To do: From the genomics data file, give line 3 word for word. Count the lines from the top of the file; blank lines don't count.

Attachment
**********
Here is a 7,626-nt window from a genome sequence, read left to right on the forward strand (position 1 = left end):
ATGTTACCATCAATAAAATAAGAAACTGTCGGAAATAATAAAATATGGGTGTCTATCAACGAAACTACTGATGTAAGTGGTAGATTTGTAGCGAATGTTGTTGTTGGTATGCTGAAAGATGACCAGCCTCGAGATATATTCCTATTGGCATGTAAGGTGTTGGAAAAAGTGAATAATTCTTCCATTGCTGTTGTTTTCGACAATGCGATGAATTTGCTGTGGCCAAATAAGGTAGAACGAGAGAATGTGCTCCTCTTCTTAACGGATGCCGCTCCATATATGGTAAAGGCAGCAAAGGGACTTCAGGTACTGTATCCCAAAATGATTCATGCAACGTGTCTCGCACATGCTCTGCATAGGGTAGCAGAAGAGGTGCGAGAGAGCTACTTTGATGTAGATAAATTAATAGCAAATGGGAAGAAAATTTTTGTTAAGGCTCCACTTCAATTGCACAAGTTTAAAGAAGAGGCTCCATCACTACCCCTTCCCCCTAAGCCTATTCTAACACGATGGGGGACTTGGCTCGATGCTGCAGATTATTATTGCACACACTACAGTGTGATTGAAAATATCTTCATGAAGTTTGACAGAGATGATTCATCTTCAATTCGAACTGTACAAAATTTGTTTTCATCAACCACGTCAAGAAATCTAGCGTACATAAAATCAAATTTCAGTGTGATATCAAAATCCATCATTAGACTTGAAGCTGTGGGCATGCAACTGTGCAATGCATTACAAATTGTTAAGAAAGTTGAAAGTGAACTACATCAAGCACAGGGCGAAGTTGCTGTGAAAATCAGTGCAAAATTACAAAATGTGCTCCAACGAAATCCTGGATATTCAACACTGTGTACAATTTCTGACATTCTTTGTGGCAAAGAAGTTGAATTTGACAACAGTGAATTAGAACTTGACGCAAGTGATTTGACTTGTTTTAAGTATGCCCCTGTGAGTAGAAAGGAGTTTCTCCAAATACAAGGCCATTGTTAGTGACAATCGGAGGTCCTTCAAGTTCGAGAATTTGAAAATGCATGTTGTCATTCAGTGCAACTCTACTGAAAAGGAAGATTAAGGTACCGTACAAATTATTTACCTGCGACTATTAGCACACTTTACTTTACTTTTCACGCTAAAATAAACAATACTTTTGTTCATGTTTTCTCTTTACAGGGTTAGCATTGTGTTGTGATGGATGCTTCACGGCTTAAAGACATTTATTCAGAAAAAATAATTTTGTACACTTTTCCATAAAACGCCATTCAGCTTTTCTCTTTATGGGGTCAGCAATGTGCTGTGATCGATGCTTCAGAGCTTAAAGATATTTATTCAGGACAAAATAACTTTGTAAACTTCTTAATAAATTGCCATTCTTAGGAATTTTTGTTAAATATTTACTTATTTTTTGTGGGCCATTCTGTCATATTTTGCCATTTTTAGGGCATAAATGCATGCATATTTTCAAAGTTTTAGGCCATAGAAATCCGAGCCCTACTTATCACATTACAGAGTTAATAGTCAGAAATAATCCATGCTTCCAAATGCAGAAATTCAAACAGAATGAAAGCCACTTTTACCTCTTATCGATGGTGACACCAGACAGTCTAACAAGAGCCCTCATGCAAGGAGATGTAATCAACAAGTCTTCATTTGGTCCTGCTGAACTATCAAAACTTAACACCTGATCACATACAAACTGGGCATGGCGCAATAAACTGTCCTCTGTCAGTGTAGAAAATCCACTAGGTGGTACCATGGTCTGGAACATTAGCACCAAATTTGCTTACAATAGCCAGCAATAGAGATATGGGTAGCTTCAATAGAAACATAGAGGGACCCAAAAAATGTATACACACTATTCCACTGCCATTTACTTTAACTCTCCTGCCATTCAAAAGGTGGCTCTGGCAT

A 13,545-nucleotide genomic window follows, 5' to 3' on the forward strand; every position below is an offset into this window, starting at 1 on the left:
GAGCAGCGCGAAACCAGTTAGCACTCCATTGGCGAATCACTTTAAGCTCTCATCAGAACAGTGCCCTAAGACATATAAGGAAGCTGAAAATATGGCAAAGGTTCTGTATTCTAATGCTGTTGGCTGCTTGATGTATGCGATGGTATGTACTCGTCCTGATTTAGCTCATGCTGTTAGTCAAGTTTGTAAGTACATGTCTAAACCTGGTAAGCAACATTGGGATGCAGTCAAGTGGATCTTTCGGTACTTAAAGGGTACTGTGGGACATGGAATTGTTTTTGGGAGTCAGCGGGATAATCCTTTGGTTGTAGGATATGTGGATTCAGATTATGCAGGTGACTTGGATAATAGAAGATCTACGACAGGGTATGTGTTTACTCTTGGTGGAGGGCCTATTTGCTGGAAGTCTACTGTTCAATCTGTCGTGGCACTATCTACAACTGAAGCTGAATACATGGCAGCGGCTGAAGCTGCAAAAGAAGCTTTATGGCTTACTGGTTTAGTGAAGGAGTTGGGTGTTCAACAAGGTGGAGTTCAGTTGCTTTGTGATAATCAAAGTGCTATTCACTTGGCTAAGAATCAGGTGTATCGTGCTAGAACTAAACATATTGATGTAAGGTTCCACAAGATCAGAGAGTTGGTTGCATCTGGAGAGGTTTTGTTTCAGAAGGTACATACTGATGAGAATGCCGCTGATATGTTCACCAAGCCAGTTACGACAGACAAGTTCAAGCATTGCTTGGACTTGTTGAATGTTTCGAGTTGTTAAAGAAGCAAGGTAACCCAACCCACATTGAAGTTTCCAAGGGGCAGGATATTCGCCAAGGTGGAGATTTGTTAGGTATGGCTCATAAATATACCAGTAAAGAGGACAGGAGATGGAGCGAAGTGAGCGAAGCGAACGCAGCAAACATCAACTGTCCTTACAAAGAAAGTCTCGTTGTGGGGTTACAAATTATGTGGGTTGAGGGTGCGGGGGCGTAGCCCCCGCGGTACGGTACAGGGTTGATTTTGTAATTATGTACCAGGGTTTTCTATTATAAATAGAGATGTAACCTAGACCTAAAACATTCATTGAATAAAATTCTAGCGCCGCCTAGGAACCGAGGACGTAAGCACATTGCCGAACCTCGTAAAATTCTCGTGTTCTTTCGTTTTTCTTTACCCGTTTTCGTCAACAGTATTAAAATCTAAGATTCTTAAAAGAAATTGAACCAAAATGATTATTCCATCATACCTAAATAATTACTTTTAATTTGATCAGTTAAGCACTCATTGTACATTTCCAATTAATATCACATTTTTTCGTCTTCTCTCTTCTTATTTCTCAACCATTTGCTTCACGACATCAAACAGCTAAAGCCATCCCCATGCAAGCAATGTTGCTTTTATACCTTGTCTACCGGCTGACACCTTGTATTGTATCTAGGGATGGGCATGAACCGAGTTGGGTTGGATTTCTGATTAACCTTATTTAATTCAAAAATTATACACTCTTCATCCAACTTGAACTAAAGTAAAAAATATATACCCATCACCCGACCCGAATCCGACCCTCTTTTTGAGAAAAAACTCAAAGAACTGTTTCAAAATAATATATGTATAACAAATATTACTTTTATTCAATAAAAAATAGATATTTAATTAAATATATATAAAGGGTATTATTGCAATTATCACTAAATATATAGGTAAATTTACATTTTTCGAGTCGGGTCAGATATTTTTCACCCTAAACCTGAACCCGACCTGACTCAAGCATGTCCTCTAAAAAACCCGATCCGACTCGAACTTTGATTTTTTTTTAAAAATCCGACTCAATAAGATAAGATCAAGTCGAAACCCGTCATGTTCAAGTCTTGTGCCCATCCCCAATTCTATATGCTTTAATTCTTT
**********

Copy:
A 13,545-nucleotide genomic window follows, 5' to 3' on the forward strand; every position below is an offset into this window, starting at 1 on the left: